Ben and I decided to eat a sturdy lunch that day. We didn’t know what Carlos had in store for us in the field that afternoon. In the past we had done all kinds of things under Carlos’s guidance, from hiking way up the hills of Pamplona Alta to visiting patients in distant areas. What we hadn’t anticipated was visiting the old part of a particularly green area within Lima called Surco, which Carlos fondly referred to as the “lung of the environment.” This was swiftly followed by a trip with two men from the municipality to a little patch of land in the outskirts of Surco that overlooked greenery, but had none itself.
During the first part of our trip we strolled through a lush part of Surco, amazed by its beautiful parks with vibrant with colors, fountains and remnants of Surco’s ancient vineyards. In comparison to the other places we had visited previously with Carlos this place seemed like a beautiful palace with modern services and infrastructure, parks, and more. Carlos himself muttered that he would have to ‘see it to believe it,’ referring to the areas of poverty the men of the municipality had promised to take us to that day. While we waited for the men, Carlos cured Ben’s and my slight disbelief in the rumored weekly cockfights held in this area of Surco by taking us to see an actual coliseum where the fights took place, slightly hidden at the back of a restaurant. We couldn’t decide if it would be cool or gruesome to entertain this tradition at some point during our time in Lima. We then proceeded to the beautiful ‘Parque de Amistad’ and climbed the huge arch in the middle. From the top of the arch we got a clear view of the ‘Muro de Verguenza’ (wall of shame), which is a plain, high wall with barbed wire at the top effectively and bluntly dividing the wealthy Surco inhabitants from the deprived residents of Pamplona.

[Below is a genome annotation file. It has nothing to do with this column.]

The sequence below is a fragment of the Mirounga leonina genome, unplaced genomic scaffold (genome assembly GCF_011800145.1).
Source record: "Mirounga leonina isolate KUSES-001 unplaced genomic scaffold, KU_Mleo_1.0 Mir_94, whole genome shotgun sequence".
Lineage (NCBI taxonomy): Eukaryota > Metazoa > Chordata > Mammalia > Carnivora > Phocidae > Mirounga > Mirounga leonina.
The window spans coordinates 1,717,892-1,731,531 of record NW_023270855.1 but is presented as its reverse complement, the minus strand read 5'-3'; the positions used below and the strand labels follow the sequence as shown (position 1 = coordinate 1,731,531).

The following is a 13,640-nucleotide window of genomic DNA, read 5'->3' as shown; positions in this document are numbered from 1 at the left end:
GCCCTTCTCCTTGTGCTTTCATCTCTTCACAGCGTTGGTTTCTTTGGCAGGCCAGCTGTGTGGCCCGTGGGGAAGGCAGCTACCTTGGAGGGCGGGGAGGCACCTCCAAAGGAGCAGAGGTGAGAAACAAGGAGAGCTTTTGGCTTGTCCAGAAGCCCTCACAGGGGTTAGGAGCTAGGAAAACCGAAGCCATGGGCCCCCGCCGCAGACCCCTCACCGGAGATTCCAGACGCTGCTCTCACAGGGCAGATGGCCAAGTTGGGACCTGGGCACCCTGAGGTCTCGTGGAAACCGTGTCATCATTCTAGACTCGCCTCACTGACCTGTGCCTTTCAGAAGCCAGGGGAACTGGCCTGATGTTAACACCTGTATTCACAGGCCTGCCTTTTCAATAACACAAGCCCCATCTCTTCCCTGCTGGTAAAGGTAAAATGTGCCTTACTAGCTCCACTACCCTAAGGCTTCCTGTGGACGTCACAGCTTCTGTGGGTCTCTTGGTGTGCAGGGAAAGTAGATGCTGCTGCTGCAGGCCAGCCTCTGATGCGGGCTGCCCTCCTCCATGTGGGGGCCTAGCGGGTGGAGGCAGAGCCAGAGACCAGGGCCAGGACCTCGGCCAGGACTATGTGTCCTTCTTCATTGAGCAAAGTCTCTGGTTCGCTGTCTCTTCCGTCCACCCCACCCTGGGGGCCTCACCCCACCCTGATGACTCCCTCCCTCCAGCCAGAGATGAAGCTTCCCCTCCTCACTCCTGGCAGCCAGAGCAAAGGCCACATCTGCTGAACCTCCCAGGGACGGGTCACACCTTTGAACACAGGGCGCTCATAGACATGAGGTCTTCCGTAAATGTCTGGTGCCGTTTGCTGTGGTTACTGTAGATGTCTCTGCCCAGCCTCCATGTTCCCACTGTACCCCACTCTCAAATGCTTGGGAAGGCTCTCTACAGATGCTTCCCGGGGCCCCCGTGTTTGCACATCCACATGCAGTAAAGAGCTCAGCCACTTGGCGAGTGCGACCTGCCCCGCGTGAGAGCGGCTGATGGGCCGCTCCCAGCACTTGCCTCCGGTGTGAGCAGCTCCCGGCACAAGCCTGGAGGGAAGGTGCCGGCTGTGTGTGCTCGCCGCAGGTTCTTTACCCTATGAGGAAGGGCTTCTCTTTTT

We were in high spirits when we met the two friendly men from the municipality who told us of the various social programs they were able to set up in Surco and their hopes to cooperate with MEDLIFE to help these pockets of poverty on the outskirts of Surco. While we were driving we passed by a huge, modern looking building that proclaimed ‘US Embassy’ both by the large lettering on the front wall as well as the large US flag billowing in the wind. Only five minutes later we arrived at our destination – a whole different scene. Though the government had already built some stairs to facilitate getting up and down the hill that this little village was situated on, there was still a fair amount of sandy road to be walked in order to get to the edge of this specific village. From there we had the perfect view of the richness of Surco. All the greenery, the US Embassy, clay tennis courts… but here the community members explained that they had no water, electricity, proper sewage system and no proper roads! One lady told me that a man died this past year because the community members were unable to get him to the hospital on time due to the lack of roads. The men from the municipality, Carlos and some community members discussed the possibility of development projects for this community as well as organizing a mobile clinic, both of which the community was obviously in dire need of.
In these poorer and out of the way areas in Peru there is a huge distrust of the government. People often experience politicians promising them change and improvement but after getting voted into their position do not keep their promises at all. Especially therefore it was wonderful to see that these government workers were genuinely concerned enough with this community to contact MEDLIFE for help and ‘get their shoes dirty’ both literally and metaphorically by going up and visiting the community themselves. Though it was shocking to see the completely different lifestyles within such a short distance, I believe seeing the government and an NGO cooperate to help the poor generates a lot of hope and that this is the best way to create sustainable, positive change.